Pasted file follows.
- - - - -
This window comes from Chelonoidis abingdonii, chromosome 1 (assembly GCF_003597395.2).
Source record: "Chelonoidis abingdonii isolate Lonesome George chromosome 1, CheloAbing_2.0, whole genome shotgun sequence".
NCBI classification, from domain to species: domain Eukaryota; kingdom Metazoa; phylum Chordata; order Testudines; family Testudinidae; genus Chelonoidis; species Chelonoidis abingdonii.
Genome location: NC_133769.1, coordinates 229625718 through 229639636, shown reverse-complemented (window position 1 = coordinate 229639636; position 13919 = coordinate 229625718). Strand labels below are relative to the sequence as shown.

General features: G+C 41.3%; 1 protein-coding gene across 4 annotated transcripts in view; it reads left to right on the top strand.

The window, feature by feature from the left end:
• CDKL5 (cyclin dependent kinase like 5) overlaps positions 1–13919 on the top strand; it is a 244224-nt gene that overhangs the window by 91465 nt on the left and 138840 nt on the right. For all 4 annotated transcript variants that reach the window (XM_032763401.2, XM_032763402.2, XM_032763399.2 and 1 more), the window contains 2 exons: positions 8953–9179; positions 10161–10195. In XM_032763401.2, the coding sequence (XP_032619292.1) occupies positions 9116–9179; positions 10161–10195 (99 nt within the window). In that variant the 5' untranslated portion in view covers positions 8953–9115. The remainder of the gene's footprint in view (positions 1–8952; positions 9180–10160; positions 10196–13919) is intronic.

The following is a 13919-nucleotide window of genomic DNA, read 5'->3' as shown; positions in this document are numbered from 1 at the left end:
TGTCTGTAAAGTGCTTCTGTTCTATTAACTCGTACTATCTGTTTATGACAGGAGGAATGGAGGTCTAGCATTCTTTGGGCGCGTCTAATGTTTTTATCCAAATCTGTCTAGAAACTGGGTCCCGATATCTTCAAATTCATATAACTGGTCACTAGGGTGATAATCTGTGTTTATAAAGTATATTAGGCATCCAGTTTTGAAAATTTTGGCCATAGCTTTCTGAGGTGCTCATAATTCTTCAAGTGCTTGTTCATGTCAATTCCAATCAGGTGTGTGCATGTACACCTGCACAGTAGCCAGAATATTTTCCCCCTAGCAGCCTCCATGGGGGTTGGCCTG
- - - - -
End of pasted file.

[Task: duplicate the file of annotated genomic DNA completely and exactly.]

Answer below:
This window comes from Chelonoidis abingdonii, chromosome 1 (assembly GCF_003597395.2).
Source record: "Chelonoidis abingdonii isolate Lonesome George chromosome 1, CheloAbing_2.0, whole genome shotgun sequence".
NCBI classification, from domain to species: domain Eukaryota; kingdom Metazoa; phylum Chordata; order Testudines; family Testudinidae; genus Chelonoidis; species Chelonoidis abingdonii.
Genome location: NC_133769.1, coordinates 229625718 through 229639636, shown reverse-complemented (window position 1 = coordinate 229639636; position 13919 = coordinate 229625718). Strand labels below are relative to the sequence as shown.

General features: G+C 41.3%; 1 protein-coding gene across 4 annotated transcripts in view; it reads left to right on the top strand.

The window, feature by feature from the left end:
• CDKL5 (cyclin dependent kinase like 5) overlaps positions 1–13919 on the top strand; it is a 244224-nt gene that overhangs the window by 91465 nt on the left and 138840 nt on the right. For all 4 annotated transcript variants that reach the window (XM_032763401.2, XM_032763402.2, XM_032763399.2 and 1 more), the window contains 2 exons: positions 8953–9179; positions 10161–10195. In XM_032763401.2, the coding sequence (XP_032619292.1) occupies positions 9116–9179; positions 10161–10195 (99 nt within the window). In that variant the 5' untranslated portion in view covers positions 8953–9115. The remainder of the gene's footprint in view (positions 1–8952; positions 9180–10160; positions 10196–13919) is intronic.

The following is a 13919-nucleotide window of genomic DNA, read 5'->3' as shown; positions in this document are numbered from 1 at the left end:
TGTCTGTAAAGTGCTTCTGTTCTATTAACTCGTACTATCTGTTTATGACAGGAGGAATGGAGGTCTAGCATTCTTTGGGCGCGTCTAATGTTTTTATCCAAATCTGTCTAGAAACTGGGTCCCGATATCTTCAAATTCATATAACTGGTCACTAGGGTGATAATCTGTGTTTATAAAGTATATTAGGCATCCAGTTTTGAAAATTTTGGCCATAGCTTTCTGAGGTGCTCATAATTCTTCAAGTGCTTGTTCATGTCAATTCCAATCAGGTGTGTGCATGTACACCTGCACAGTAGCCAGAATATTTTCCCCCTAGCAGCCTCCATGGGGGTTGGCCTG